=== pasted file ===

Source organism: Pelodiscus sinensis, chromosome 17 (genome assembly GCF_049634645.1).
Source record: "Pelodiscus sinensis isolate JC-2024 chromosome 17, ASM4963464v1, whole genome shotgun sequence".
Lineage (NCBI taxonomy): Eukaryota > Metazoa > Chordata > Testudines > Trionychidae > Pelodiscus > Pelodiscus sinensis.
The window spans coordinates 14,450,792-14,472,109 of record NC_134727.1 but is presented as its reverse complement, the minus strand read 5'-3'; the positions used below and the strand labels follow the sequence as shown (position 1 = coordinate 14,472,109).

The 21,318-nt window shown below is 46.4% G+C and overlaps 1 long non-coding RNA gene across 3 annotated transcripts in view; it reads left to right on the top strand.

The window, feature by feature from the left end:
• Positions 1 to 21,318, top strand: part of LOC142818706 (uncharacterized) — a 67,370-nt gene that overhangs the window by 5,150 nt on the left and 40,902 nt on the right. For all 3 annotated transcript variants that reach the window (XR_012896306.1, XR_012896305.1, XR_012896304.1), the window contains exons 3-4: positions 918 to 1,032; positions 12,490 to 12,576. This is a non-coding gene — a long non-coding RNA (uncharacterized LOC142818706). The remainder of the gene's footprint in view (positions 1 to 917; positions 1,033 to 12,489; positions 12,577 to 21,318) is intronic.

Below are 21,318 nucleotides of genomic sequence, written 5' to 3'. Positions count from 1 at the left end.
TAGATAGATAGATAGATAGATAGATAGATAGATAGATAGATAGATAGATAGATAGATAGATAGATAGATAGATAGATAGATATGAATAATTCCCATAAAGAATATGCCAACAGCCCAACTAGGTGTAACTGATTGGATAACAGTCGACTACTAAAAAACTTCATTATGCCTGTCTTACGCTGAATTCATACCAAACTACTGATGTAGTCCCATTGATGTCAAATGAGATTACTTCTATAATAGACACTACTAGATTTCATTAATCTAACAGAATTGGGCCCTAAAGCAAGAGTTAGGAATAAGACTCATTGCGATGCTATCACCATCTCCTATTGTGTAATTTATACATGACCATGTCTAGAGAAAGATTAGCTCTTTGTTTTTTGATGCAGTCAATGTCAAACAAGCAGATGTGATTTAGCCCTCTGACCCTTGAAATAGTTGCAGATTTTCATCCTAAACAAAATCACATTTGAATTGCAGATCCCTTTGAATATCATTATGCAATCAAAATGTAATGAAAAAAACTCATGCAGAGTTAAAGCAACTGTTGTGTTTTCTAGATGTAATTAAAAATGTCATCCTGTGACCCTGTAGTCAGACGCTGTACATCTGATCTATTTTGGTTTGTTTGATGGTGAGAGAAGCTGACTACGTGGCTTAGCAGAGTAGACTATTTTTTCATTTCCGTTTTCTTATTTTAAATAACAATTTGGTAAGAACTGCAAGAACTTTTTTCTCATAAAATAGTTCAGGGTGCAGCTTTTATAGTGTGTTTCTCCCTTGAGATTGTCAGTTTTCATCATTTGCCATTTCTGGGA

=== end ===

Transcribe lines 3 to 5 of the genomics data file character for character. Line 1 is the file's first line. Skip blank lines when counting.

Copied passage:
Lineage (NCBI taxonomy): Eukaryota > Metazoa > Chordata > Testudines > Trionychidae > Pelodiscus > Pelodiscus sinensis.
The window spans coordinates 14,450,792-14,472,109 of record NC_134727.1 but is presented as its reverse complement, the minus strand read 5'-3'; the positions used below and the strand labels follow the sequence as shown (position 1 = coordinate 14,472,109).

The 21,318-nt window shown below is 46.4% G+C and overlaps 1 long non-coding RNA gene across 3 annotated transcripts in view; it reads left to right on the top strand.